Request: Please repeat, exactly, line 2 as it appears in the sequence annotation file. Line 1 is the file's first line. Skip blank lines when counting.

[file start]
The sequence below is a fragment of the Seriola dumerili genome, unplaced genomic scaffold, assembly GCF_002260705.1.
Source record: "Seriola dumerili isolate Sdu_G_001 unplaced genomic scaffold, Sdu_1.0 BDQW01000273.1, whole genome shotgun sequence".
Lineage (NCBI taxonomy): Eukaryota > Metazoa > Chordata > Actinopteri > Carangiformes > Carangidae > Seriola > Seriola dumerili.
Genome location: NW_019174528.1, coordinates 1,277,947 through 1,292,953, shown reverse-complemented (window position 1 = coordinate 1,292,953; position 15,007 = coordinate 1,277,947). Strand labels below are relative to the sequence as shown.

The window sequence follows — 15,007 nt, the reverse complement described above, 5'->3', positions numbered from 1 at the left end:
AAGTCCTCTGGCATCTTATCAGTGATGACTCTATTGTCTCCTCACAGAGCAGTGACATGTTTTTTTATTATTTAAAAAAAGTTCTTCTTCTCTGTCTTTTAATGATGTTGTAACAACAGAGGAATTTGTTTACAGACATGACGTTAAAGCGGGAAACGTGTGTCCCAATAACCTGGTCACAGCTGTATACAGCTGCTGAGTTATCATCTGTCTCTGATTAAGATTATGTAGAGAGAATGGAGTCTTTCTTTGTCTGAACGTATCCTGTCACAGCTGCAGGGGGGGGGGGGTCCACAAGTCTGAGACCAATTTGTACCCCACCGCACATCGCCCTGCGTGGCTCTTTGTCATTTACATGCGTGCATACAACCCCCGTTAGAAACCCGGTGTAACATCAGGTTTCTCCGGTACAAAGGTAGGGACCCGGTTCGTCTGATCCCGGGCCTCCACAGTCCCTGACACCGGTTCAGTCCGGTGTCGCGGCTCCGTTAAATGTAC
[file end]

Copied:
Source record: "Seriola dumerili isolate Sdu_G_001 unplaced genomic scaffold, Sdu_1.0 BDQW01000273.1, whole genome shotgun sequence".